These outside sheep are going to be brought in…

they are being called.

They will hear the Good Shepherd’s voice and listen.


You see Christ doesn’t have people here and people there…

he is not trying to build all these separate factions of people…

arguing with each other.

God throughout the scriptures is about building a people for his name.

One people group… a people of God.

The children of God.

One people.  One flock.

Who live according to the will of The Good Shepherd.

Jesus said: So there will be one flock, one shepherd.

Not all sorts of shepherds…

Some kind of… all roads lead to one… kind-of-thing.

But one flock under one shepherd.

The people of God under the Good Shepherd Jesus Christ.


So, there are four take-a-ways from our Gospel reading.

First, Jesus is the genuine shepherd.

Second, Jesus knows his sheep.

Third, Jesus is calling sheep from outside the fold.

And finally, …


Fourth, the shepherd lays down his life for his sheep.

This little phrase lay down my life is repeated five times in this little section of scripture.



Jesus is clear that the main point is the laying down of his life…

for the sake of the sheep.

This laying down his life is his death.

The cross.


Jesus gave his own life up so that those in his fold will be saved from their sins.

Jesus gave his own life up so those that are outside of his fold will hear his voice and follow him… and be saved from their sins.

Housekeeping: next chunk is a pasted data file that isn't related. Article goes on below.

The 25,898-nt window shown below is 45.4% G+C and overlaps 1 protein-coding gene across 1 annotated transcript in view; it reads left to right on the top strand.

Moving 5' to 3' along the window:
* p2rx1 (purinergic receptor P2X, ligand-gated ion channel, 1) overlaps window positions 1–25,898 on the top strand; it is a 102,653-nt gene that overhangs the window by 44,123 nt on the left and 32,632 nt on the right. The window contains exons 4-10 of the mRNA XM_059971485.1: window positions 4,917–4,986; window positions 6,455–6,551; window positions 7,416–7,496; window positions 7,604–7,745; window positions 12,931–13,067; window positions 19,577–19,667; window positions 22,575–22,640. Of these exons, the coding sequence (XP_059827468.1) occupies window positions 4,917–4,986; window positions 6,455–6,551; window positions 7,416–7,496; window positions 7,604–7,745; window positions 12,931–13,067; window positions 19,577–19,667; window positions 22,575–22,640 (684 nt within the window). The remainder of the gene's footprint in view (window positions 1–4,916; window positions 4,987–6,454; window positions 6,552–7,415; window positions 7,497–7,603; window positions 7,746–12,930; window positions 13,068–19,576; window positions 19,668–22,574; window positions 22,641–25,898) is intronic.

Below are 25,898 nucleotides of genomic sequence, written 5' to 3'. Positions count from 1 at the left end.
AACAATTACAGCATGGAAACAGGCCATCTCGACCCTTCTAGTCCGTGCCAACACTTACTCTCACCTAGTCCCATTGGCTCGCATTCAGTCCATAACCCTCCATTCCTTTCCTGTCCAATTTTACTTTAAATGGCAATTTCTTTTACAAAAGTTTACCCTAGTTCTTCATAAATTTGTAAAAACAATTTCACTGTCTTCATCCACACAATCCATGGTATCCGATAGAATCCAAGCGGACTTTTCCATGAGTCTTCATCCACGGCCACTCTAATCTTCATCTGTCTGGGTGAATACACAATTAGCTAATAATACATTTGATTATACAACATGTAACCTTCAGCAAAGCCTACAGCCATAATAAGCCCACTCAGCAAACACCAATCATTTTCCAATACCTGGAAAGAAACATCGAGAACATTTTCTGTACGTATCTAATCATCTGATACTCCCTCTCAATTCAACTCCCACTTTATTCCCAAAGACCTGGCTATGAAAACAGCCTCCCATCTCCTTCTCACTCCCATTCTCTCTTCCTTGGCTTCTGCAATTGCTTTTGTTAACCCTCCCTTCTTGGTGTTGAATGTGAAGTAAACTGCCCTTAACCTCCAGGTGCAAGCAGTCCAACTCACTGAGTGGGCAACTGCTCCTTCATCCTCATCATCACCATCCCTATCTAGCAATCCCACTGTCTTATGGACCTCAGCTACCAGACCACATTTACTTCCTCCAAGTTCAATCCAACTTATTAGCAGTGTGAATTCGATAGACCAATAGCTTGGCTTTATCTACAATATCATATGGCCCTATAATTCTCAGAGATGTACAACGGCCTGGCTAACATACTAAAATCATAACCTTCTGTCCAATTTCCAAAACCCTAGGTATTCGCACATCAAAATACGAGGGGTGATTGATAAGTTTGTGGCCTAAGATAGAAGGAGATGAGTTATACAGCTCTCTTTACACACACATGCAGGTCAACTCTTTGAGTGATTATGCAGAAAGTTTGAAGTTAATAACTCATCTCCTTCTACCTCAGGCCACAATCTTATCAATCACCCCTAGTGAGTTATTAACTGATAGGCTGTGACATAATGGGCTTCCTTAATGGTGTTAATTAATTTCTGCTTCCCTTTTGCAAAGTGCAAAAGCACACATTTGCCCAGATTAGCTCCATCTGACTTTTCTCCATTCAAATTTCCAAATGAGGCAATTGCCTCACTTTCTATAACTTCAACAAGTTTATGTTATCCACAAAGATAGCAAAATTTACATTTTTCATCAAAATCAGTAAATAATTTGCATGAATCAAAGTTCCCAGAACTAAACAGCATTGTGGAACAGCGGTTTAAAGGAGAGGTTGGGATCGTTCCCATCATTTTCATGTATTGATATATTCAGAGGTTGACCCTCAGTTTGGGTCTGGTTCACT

Jesus gave up his life on the cross for us…

For the life of the world…

For the life of his people.


And when we come to him…

Humbling ourselves…

Asking the Good Shepherd to forgive us our sins…

We are changed by that goodness… that kindness…

by this act of grace…

This laying down of his life on the cross.

We are transformed by the power of His Spirit.

As we become like him… in the laying down of our own lives.

And in this way… as Jesus laid down his life for his sheep…

So, we too are to follow.

To be a disciple of Jesus… is to become like Jesus.


His disciple John, who wrote a letter to the early churches…

(It was our second reading today).

He picks up on this.

He wrote:

By this we know love, that he laid down his life for us, and we ought to lay down our lives for the brothers.


Or as it is written in The Message paraphrase:

This is how we’ve come to understand and experience love: Christ sacrificed his life for us. This is why we ought to live sacrificially for our fellow believers, and not just be out for ourselves.


As Christians… as the people of God… we are to live primarily for the people around us… for the life of the world.





We are not to dominate people or take advantage of people.

We are not to use people or alienate people.

We are to love people regardless of their race…

regardless of their ethnicity…

regardless of their sins…

regardless of their differences with us.


The late Dutch Catholic Priest, Henri Nouwen wrote:

For Jesus, there are no countries to be conquered, no ideologies to be imposed, no people to be dominated. There are only children, women and men to be loved.


Our calling… as followers of Jesus… is to love one another.

As St. John wrote:

By this we know love, that he laid down his life for us, and we ought to lay down our lives for the brothers.


We have a Good Shepherd.

We follow a Good Shepherd.

Let us live in the same manner Christ has taught us.

Not for ourselves…

But laying down our lives… for others.